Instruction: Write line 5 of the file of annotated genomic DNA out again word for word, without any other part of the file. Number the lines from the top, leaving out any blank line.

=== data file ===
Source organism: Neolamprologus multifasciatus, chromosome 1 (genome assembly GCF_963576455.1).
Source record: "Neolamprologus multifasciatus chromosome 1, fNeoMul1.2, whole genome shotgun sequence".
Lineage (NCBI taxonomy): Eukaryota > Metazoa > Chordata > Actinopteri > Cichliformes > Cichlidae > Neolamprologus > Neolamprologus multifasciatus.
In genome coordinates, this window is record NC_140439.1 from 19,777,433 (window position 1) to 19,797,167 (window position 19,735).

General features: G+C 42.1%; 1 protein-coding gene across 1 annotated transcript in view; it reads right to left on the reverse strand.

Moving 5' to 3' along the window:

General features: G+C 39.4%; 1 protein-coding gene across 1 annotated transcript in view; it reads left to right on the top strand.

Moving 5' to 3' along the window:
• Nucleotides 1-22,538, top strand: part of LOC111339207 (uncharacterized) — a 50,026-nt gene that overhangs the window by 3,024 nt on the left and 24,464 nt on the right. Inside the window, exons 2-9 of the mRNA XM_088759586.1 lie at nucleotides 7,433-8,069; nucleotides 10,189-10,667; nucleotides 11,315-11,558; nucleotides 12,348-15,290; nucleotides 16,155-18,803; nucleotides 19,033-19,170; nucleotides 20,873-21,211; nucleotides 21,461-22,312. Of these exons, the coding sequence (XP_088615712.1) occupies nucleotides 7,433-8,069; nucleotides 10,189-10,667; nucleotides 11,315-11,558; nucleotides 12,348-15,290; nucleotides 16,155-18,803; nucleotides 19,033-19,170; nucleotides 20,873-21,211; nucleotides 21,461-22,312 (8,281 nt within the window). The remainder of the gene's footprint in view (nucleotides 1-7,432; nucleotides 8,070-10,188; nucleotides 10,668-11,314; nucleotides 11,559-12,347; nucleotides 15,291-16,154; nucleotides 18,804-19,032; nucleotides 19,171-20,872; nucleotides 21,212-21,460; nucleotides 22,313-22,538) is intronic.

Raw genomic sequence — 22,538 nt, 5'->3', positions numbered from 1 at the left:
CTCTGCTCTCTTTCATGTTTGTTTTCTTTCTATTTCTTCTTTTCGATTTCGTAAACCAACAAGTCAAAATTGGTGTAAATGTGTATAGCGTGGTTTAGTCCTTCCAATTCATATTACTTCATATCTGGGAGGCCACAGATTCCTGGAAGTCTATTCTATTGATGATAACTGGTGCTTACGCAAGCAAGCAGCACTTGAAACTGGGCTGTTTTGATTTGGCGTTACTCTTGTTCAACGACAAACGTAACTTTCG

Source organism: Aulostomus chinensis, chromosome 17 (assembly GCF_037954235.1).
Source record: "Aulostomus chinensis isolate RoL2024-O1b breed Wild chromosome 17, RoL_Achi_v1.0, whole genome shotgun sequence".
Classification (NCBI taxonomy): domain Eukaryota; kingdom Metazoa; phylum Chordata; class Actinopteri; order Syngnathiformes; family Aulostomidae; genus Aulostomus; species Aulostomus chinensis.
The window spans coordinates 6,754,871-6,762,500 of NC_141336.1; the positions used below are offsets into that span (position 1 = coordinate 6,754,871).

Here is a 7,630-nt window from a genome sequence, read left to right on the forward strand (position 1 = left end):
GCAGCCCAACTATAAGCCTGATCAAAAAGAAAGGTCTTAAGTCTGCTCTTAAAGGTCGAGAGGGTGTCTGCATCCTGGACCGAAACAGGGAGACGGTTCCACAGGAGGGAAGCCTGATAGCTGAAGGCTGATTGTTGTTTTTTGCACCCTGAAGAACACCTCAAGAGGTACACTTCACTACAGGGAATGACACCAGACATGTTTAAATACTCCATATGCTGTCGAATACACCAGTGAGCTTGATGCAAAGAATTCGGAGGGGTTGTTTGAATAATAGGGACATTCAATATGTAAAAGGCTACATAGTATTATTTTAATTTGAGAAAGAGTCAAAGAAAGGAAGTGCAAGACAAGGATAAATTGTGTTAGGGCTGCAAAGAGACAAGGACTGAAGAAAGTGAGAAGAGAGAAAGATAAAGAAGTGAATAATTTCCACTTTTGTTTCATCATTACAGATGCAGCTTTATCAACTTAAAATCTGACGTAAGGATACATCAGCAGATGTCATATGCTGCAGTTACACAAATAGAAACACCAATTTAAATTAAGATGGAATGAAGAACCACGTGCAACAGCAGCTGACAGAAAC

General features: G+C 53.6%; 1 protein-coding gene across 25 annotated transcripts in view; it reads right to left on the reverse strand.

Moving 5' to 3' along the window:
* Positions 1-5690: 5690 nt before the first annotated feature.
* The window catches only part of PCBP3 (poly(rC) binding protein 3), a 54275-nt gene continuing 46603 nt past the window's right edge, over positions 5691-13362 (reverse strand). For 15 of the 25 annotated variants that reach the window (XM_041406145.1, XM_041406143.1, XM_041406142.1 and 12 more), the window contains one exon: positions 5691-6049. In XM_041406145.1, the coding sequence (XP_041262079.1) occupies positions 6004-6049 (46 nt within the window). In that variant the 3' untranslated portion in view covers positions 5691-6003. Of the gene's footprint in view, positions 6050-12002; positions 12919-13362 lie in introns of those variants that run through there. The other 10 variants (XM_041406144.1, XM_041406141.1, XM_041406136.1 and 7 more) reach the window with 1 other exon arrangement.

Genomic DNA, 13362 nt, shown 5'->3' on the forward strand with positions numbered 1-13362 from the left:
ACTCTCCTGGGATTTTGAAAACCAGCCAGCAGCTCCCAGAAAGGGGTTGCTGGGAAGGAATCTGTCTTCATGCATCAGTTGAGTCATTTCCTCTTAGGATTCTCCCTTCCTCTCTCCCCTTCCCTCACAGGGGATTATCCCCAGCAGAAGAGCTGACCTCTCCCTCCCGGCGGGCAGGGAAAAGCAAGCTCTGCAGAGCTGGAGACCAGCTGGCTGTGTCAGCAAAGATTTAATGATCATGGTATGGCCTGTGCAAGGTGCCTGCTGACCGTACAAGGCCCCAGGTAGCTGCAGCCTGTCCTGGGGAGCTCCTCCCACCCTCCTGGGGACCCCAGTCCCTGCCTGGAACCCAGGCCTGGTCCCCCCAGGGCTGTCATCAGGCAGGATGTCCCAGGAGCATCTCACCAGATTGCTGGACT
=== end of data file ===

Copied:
General features: G+C 42.1%; 1 protein-coding gene across 1 annotated transcript in view; it reads right to left on the reverse strand.